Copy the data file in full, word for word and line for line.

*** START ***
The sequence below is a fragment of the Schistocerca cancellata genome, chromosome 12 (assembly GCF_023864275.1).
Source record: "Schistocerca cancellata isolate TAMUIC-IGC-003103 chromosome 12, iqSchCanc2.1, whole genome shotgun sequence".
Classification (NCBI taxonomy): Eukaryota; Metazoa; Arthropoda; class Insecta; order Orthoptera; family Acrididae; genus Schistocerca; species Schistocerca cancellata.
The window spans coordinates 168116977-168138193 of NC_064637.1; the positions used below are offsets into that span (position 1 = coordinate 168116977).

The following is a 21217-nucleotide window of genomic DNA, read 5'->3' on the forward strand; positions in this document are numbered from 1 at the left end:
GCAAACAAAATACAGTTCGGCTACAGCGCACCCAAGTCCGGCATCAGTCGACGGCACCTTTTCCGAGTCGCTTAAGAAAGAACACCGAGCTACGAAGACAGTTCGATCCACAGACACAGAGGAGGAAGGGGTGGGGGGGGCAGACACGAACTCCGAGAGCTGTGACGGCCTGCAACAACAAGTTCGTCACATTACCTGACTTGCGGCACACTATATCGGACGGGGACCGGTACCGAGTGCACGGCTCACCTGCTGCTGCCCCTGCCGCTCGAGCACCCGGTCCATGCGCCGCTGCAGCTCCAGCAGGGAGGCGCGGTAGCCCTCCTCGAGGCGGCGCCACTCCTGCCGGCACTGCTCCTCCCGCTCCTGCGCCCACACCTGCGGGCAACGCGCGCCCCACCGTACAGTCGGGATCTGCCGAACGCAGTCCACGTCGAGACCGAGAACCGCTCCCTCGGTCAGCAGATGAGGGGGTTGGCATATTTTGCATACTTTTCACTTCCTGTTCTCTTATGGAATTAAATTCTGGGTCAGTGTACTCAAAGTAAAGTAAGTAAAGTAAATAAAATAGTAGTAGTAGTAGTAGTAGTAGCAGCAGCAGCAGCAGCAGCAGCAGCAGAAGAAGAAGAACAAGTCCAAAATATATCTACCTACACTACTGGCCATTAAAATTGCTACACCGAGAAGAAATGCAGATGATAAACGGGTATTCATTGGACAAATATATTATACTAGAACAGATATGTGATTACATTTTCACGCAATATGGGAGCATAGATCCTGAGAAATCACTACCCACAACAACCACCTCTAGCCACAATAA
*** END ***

The sequence below is a fragment of the Schistocerca cancellata genome, chromosome 12 (assembly GCF_023864275.1).
Source record: "Schistocerca cancellata isolate TAMUIC-IGC-003103 chromosome 12, iqSchCanc2.1, whole genome shotgun sequence".
Classification (NCBI taxonomy): Eukaryota; Metazoa; Arthropoda; class Insecta; order Orthoptera; family Acrididae; genus Schistocerca; species Schistocerca cancellata.
The window spans coordinates 168116977-168138193 of NC_064637.1; the positions used below are offsets into that span (position 1 = coordinate 168116977).

The following is a 21217-nucleotide window of genomic DNA, read 5'->3' on the forward strand; positions in this document are numbered from 1 at the left end:
GCAAACAAAATACAGTTCGGCTACAGCGCACCCAAGTCCGGCATCAGTCGACGGCACCTTTTCCGAGTCGCTTAAGAAAGAACACCGAGCTACGAAGACAGTTCGATCCACAGACACAGAGGAGGAAGGGGTGGGGGGGGCAGACACGAACTCCGAGAGCTGTGACGGCCTGCAACAACAAGTTCGTCACATTACCTGACTTGCGGCACACTATATCGGACGGGGACCGGTACCGAGTGCACGGCTCACCTGCTGCTGCCCCTGCCGCTCGAGCACCCGGTCCATGCGCCGCTGCAGCTCCAGCAGGGAGGCGCGGTAGCCCTCCTCGAGGCGGCGCCACTCCTGCCGGCACTGCTCCTCCCGCTCCTGCGCCCACACCTGCGGGCAACGCGCGCCCCACCGTACAGTCGGGATCTGCCGAACGCAGTCCACGTCGAGACCGAGAACCGCTCCCTCGGTCAGCAGATGAGGGGGTTGGCATATTTTGCATACTTTTCACTTCCTGTTCTCTTATGGAATTAAATTCTGGGTCAGTGTACTCAAAGTAAAGTAAGTAAAGTAAATAAAATAGTAGTAGTAGTAGTAGTAGTAGCAGCAGCAGCAGCAGCAGCAGCAGCAGAAGAAGAAGAACAAGTCCAAAATATATCTACCTACACTACTGGCCATTAAAATTGCTACACCGAGAAGAAATGCAGATGATAAACGGGTATTCATTGGACAAATATATTATACTAGAACAGATATGTGATTACATTTTCACGCAATATGGGAGCATAGATCCTGAGAAATCACTACCCACAACAACCACCTCTAGCCACAATAA